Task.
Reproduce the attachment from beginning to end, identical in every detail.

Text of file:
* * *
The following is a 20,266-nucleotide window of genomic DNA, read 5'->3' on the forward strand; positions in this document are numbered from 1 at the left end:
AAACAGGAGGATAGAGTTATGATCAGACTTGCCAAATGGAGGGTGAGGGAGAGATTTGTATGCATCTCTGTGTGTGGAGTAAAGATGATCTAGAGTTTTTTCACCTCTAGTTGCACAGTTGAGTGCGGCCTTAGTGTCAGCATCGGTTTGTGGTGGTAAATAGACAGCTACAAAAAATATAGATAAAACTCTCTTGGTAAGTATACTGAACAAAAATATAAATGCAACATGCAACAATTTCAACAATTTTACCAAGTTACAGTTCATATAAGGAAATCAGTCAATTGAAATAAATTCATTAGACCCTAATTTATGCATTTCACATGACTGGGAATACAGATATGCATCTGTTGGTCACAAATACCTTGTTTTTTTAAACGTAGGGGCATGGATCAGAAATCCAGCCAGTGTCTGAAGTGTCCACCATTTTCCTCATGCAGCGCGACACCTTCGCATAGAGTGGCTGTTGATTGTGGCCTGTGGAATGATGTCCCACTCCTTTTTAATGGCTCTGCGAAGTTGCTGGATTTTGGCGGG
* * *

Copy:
The following is a 20,266-nucleotide window of genomic DNA, read 5'->3' on the forward strand; positions in this document are numbered from 1 at the left end:
AAACAGGAGGATAGAGTTATGATCAGACTTGCCAAATGGAGGGTGAGGGAGAGATTTGTATGCATCTCTGTGTGTGGAGTAAAGATGATCTAGAGTTTTTTCACCTCTAGTTGCACAGTTGAGTGCGGCCTTAGTGTCAGCATCGGTTTGTGGTGGTAAATAGACAGCTACAAAAAATATAGATAAAACTCTCTTGGTAAGTATACTGAACAAAAATATAAATGCAACATGCAACAATTTCAACAATTTTACCAAGTTACAGTTCATATAAGGAAATCAGTCAATTGAAATAAATTCATTAGACCCTAATTTATGCATTTCACATGACTGGGAATACAGATATGCATCTGTTGGTCACAAATACCTTGTTTTTTTAAACGTAGGGGCATGGATCAGAAATCCAGCCAGTGTCTGAAGTGTCCACCATTTTCCTCATGCAGCGCGACACCTTCGCATAGAGTGGCTGTTGATTGTGGCCTGTGGAATGATGTCCCACTCCTTTTTAATGGCTCTGCGAAGTTGCTGGATTTTGGCGGG